I learned about sexual abuse during my freshman year at a Catholic high school in Massachusetts. A few religious clergy would seek out the “cute” boys and sexually molest them. I was warned to stay away from these creeps by the upperclassmen at my all-boys school.
It seemed rather repulsive to me that religious brothers would teach us about the word of God one moment and perform oral sex on kids later in the day. I wondered back then, as I do now, why responsible adults never did anything about this. It took almost 50 years for my high school to acknowledge and apologize for this conspiracy of silence.
Parents are more hypervigilant today about the potential risk of sexual abuse by teachers, coaches, clergy and other adults who spend time with our children. These professionals develop a trusting relationship with our kids that can be used to sexually exploit them.
Are our kids safe around such trusted people? Research just published in the Journal of American Academy of Pediatrics has some good news for parents.
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Our kids are much safer around youth workers than they are around friends and family.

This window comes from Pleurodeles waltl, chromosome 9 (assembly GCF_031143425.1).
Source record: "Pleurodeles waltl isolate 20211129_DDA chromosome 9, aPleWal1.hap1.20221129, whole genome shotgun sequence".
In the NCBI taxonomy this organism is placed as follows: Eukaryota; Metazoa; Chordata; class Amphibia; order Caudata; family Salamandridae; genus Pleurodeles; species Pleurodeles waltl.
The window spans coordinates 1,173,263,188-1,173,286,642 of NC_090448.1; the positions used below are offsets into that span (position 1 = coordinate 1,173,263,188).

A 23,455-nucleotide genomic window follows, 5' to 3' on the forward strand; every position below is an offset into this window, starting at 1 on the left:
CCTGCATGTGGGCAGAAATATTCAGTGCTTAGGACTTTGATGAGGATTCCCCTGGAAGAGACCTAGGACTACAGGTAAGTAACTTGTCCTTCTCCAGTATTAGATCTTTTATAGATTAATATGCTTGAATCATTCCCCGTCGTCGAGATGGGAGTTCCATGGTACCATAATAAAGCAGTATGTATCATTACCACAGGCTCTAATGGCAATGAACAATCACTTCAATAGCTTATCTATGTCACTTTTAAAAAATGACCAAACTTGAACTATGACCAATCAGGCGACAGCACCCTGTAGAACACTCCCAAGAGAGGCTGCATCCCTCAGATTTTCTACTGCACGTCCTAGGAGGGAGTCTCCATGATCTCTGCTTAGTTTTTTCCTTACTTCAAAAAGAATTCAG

Based upon a telephone survey of youth ages 10 to 17 years of age, and of caregivers of children 0 to 9 years old, the overall rate of abuse by individuals in youth-serving organizations was less than 1 percent. In the overall population, about 10 to 20 percent of our kids report being victims of sexual assault.
This new research is reassuring to parents. While cases of sexual abuse by teachers or youth workers get lots of publicity, they are statistically uncommon. Our kids are much more likely to be sexually exploited by an older sibling, stepfather or live-in boyfriend than they are by their soccer coach or teacher.
Many years ago, we mistakenly cautioned kids about “stranger danger,” urging them to avoid interacting with anyone unknown. However, the more appropriate conversation is to talk with them about people they know and trust.
The dilemma is how to give our kids the knowledge to keep them safe without undermining the trust they have with family and friends. These are difficult discussions that should occur often throughout our kids’ childhoods.
While we can take solace in the fact that our children are less likely to be sexually exploited by youth workers, the fact that any abuse occurs is still concerning.
Continue to talk with your kids about this issue. It’s all about keeping them safe, particularly from people they trust.
Dr. Gregory Ramey is the executive director of Dayton Children Hospital’s Pediatric Center for Mental Health Resources. Email: Rameyg@childrensdayton.org.